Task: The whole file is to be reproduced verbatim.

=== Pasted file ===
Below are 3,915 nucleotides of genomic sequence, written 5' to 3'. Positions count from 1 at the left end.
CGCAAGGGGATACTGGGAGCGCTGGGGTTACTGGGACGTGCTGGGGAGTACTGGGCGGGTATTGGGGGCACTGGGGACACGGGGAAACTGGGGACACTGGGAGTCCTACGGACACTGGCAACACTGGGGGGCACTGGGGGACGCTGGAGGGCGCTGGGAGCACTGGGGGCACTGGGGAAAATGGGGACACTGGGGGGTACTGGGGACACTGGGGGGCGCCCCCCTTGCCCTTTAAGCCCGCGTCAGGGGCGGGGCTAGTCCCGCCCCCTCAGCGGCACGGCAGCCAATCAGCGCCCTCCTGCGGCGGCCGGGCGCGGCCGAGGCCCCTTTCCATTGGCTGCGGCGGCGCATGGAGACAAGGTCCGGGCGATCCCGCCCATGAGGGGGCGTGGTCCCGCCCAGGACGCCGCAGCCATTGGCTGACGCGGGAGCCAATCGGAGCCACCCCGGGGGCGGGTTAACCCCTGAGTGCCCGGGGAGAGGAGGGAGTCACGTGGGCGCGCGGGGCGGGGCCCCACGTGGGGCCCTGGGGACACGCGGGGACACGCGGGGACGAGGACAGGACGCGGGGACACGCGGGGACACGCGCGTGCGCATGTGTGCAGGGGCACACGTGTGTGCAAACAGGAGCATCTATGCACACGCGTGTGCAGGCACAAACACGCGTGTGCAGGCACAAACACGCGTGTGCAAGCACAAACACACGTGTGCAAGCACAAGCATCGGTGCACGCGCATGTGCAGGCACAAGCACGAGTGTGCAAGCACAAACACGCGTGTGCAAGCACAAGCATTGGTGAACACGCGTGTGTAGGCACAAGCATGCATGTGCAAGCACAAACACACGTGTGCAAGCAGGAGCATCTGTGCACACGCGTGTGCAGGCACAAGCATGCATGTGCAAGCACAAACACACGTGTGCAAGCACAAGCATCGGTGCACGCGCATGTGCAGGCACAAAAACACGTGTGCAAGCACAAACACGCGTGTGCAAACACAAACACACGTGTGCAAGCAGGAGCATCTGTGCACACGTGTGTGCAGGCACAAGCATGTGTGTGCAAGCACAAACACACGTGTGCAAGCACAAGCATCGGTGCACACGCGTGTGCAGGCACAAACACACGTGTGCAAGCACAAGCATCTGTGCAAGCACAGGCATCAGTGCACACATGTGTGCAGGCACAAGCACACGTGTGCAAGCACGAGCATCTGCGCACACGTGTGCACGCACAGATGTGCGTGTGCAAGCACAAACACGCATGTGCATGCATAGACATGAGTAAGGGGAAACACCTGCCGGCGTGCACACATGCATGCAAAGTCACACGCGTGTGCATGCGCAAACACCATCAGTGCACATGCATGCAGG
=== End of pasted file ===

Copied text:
Below are 3,915 nucleotides of genomic sequence, written 5' to 3'. Positions count from 1 at the left end.
CGCAAGGGGATACTGGGAGCGCTGGGGTTACTGGGACGTGCTGGGGAGTACTGGGCGGGTATTGGGGGCACTGGGGACACGGGGAAACTGGGGACACTGGGAGTCCTACGGACACTGGCAACACTGGGGGGCACTGGGGGACGCTGGAGGGCGCTGGGAGCACTGGGGGCACTGGGGAAAATGGGGACACTGGGGGGTACTGGGGACACTGGGGGGCGCCCCCCTTGCCCTTTAAGCCCGCGTCAGGGGCGGGGCTAGTCCCGCCCCCTCAGCGGCACGGCAGCCAATCAGCGCCCTCCTGCGGCGGCCGGGCGCGGCCGAGGCCCCTTTCCATTGGCTGCGGCGGCGCATGGAGACAAGGTCCGGGCGATCCCGCCCATGAGGGGGCGTGGTCCCGCCCAGGACGCCGCAGCCATTGGCTGACGCGGGAGCCAATCGGAGCCACCCCGGGGGCGGGTTAACCCCTGAGTGCCCGGGGAGAGGAGGGAGTCACGTGGGCGCGCGGGGCGGGGCCCCACGTGGGGCCCTGGGGACACGCGGGGACACGCGGGGACGAGGACAGGACGCGGGGACACGCGGGGACACGCGCGTGCGCATGTGTGCAGGGGCACACGTGTGTGCAAACAGGAGCATCTATGCACACGCGTGTGCAGGCACAAACACGCGTGTGCAGGCACAAACACGCGTGTGCAAGCACAAACACACGTGTGCAAGCACAAGCATCGGTGCACGCGCATGTGCAGGCACAAGCACGAGTGTGCAAGCACAAACACGCGTGTGCAAGCACAAGCATTGGTGAACACGCGTGTGTAGGCACAAGCATGCATGTGCAAGCACAAACACACGTGTGCAAGCAGGAGCATCTGTGCACACGCGTGTGCAGGCACAAGCATGCATGTGCAAGCACAAACACACGTGTGCAAGCACAAGCATCGGTGCACGCGCATGTGCAGGCACAAAAACACGTGTGCAAGCACAAACACGCGTGTGCAAACACAAACACACGTGTGCAAGCAGGAGCATCTGTGCACACGTGTGTGCAGGCACAAGCATGTGTGTGCAAGCACAAACACACGTGTGCAAGCACAAGCATCGGTGCACACGCGTGTGCAGGCACAAACACACGTGTGCAAGCACAAGCATCTGTGCAAGCACAGGCATCAGTGCACACATGTGTGCAGGCACAAGCACACGTGTGCAAGCACGAGCATCTGCGCACACGTGTGCACGCACAGATGTGCGTGTGCAAGCACAAACACGCATGTGCATGCATAGACATGAGTAAGGGGAAACACCTGCCGGCGTGCACACATGCATGCAAAGTCACACGCGTGTGCATGCGCAAACACCATCAGTGCACATGCATGCAGG